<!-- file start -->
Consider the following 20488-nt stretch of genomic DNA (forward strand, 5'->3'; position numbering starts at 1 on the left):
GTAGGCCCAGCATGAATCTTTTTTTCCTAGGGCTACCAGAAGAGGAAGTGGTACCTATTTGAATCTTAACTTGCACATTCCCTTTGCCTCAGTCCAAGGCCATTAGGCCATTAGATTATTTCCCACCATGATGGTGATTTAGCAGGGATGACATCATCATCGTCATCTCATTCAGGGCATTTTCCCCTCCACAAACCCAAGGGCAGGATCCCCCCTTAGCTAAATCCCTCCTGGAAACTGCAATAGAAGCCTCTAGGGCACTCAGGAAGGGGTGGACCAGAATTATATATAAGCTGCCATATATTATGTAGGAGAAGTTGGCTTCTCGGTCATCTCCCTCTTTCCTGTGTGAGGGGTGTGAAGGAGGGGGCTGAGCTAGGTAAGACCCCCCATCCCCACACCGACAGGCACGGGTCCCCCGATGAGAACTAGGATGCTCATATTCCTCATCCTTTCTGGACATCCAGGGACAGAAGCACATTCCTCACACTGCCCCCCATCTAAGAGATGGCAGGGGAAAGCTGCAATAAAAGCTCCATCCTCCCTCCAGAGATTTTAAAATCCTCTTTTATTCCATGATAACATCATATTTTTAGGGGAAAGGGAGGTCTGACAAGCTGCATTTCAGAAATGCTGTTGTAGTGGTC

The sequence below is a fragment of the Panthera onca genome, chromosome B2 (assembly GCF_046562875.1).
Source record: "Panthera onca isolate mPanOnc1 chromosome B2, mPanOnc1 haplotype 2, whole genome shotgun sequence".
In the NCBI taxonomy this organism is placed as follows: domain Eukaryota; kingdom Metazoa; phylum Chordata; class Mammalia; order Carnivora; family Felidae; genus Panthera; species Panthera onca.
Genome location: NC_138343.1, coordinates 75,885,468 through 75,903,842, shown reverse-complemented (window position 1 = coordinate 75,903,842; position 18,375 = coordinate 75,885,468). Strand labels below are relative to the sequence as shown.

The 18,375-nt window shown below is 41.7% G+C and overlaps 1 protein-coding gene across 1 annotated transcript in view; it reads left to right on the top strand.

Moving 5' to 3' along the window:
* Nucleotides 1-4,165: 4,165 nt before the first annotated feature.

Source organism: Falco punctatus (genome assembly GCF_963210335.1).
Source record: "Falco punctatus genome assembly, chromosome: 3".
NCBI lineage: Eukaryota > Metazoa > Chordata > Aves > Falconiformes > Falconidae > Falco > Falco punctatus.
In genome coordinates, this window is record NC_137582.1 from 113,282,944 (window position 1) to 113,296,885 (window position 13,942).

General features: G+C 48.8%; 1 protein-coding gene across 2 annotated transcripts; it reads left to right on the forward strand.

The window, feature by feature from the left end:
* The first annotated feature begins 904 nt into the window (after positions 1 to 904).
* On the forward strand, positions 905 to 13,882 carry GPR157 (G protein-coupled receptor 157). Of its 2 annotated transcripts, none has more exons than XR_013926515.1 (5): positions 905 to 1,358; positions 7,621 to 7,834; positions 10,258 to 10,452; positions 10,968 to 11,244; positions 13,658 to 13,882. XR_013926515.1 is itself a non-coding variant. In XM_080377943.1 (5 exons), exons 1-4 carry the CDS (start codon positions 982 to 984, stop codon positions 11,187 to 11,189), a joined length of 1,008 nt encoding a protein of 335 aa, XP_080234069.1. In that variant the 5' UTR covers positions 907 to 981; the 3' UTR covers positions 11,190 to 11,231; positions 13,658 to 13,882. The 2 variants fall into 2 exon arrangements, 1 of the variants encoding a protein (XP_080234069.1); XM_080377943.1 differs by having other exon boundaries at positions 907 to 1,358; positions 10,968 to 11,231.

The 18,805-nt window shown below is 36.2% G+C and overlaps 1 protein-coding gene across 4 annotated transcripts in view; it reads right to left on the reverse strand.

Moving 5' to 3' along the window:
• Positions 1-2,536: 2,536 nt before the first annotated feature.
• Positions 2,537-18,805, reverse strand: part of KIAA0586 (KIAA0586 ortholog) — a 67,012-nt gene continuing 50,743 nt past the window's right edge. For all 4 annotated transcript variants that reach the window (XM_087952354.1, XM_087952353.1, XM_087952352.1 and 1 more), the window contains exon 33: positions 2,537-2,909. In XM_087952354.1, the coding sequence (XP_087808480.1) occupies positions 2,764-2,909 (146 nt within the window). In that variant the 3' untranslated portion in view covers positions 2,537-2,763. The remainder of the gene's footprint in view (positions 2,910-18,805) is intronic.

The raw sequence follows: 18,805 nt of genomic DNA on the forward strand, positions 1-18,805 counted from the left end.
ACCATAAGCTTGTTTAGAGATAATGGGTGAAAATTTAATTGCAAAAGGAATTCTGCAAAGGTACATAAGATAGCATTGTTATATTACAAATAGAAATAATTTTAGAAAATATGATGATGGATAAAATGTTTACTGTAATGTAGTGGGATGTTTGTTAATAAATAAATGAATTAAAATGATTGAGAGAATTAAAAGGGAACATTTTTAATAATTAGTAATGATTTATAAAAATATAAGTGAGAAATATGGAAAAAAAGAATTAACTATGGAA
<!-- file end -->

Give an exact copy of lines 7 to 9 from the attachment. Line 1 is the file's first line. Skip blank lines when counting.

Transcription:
The 18,375-nt window shown below is 41.7% G+C and overlaps 1 protein-coding gene across 1 annotated transcript in view; it reads left to right on the top strand.

Moving 5' to 3' along the window:
* Nucleotides 1-4,165: 4,165 nt before the first annotated feature.